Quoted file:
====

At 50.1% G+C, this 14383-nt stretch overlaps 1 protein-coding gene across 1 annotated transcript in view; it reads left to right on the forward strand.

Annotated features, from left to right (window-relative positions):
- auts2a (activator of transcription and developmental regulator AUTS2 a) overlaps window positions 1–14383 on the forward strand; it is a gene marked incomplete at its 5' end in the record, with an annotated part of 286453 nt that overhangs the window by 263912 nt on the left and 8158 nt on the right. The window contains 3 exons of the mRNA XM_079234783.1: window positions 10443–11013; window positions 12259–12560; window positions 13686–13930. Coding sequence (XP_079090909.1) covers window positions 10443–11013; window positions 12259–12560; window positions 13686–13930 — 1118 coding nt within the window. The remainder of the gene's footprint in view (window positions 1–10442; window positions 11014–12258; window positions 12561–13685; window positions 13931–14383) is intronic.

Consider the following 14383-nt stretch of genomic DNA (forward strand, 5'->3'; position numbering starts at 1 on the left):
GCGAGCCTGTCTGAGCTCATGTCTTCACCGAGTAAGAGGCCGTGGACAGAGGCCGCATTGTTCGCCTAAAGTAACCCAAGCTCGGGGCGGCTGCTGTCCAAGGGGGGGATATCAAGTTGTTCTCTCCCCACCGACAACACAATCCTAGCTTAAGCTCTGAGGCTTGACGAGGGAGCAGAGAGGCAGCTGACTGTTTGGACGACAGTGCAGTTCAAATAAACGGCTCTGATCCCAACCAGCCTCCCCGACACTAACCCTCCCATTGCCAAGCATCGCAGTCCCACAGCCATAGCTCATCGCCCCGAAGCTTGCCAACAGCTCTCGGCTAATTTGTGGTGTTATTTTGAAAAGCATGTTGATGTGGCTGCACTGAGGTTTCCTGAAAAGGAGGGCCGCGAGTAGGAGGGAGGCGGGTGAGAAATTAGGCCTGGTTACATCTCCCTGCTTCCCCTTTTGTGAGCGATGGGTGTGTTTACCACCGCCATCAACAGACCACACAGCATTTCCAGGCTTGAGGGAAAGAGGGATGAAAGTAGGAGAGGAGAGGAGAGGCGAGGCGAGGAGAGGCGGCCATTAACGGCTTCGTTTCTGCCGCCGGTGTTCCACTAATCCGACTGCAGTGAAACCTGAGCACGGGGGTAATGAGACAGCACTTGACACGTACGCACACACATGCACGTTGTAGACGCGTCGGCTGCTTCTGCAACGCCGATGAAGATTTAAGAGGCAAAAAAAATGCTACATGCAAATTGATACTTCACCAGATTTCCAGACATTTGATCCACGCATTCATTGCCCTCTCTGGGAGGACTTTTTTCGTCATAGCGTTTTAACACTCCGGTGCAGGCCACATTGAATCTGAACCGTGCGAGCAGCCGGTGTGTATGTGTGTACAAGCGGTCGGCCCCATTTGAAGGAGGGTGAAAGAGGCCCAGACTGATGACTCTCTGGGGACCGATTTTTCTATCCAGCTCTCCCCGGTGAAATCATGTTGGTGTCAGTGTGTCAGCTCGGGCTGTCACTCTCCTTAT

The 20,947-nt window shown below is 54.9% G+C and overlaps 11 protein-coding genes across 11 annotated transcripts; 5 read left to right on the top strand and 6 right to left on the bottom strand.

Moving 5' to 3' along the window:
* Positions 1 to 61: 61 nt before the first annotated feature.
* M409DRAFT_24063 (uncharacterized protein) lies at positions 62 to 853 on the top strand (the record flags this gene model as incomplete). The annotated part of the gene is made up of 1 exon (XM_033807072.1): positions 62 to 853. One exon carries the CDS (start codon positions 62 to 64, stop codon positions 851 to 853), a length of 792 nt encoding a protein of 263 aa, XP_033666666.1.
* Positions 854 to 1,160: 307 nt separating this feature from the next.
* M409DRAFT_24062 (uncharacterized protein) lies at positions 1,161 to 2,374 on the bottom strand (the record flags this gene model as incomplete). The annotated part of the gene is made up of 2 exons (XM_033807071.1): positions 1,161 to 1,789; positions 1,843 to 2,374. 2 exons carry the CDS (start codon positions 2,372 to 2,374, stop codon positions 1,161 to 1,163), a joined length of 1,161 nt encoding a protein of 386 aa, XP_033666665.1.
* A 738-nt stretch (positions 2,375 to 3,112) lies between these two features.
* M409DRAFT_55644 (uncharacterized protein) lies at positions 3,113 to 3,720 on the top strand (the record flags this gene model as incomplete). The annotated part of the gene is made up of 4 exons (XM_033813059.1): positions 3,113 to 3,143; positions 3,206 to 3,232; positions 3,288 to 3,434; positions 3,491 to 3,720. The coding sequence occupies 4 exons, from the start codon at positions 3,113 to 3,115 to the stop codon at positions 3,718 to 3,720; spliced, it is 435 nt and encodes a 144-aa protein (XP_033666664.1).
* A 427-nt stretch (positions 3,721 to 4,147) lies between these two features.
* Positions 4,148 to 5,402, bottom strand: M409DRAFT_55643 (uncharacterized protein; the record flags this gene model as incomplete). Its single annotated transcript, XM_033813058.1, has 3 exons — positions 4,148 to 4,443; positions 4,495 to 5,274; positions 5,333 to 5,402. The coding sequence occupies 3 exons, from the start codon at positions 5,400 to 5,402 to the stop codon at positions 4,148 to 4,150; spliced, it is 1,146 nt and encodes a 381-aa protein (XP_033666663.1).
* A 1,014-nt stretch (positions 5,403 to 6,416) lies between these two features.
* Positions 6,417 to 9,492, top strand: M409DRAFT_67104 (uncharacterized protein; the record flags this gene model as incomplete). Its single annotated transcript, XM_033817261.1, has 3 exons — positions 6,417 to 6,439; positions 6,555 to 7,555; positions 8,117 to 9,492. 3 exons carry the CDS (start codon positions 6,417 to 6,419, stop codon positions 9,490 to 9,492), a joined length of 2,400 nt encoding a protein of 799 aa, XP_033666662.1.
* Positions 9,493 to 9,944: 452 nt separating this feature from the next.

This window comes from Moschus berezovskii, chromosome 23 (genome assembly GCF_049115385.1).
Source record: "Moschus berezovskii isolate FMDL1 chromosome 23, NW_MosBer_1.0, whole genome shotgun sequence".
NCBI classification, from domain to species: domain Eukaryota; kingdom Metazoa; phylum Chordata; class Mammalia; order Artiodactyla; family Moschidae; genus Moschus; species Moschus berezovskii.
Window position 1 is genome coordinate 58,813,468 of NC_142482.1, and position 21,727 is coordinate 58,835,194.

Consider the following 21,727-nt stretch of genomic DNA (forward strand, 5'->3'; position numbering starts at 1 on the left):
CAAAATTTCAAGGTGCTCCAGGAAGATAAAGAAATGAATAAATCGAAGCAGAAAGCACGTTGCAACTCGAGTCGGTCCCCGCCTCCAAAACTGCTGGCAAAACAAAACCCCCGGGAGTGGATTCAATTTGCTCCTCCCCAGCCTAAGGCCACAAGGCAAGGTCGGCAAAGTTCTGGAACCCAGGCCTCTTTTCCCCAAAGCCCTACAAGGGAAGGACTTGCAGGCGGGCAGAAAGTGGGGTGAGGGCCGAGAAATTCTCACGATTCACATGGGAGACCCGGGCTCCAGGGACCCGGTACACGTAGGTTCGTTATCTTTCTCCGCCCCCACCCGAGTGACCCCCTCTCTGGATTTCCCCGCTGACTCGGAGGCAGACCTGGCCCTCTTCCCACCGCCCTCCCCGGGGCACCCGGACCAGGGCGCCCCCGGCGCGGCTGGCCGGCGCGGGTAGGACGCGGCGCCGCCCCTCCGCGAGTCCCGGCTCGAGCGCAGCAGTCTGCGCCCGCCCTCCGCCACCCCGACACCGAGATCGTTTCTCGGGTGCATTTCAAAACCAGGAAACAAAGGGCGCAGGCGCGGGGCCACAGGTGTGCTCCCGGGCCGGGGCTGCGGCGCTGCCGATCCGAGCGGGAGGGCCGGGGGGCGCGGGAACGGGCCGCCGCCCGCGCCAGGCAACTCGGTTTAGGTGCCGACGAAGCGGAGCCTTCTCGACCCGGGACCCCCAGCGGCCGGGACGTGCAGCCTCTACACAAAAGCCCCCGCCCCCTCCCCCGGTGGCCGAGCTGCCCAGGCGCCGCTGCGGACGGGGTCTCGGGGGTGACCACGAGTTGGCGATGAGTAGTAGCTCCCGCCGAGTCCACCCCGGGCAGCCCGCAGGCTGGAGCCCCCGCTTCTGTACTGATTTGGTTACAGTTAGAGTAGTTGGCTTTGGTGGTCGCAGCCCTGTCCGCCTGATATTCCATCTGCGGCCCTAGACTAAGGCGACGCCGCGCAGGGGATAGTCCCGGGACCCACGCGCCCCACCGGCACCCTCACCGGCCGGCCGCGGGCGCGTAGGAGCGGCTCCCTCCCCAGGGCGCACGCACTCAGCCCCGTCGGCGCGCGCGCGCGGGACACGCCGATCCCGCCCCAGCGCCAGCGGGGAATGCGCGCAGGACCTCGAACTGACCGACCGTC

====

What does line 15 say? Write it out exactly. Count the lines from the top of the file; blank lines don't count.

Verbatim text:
* Positions 4,148 to 5,402, bottom strand: M409DRAFT_55643 (uncharacterized protein; the record flags this gene model as incomplete). Its single annotated transcript, XM_033813058.1, has 3 exons — positions 4,148 to 4,443; positions 4,495 to 5,274; positions 5,333 to 5,402. The coding sequence occupies 3 exons, from the start codon at positions 5,400 to 5,402 to the stop codon at positions 4,148 to 4,150; spliced, it is 1,146 nt and encodes a 381-aa protein (XP_033666663.1).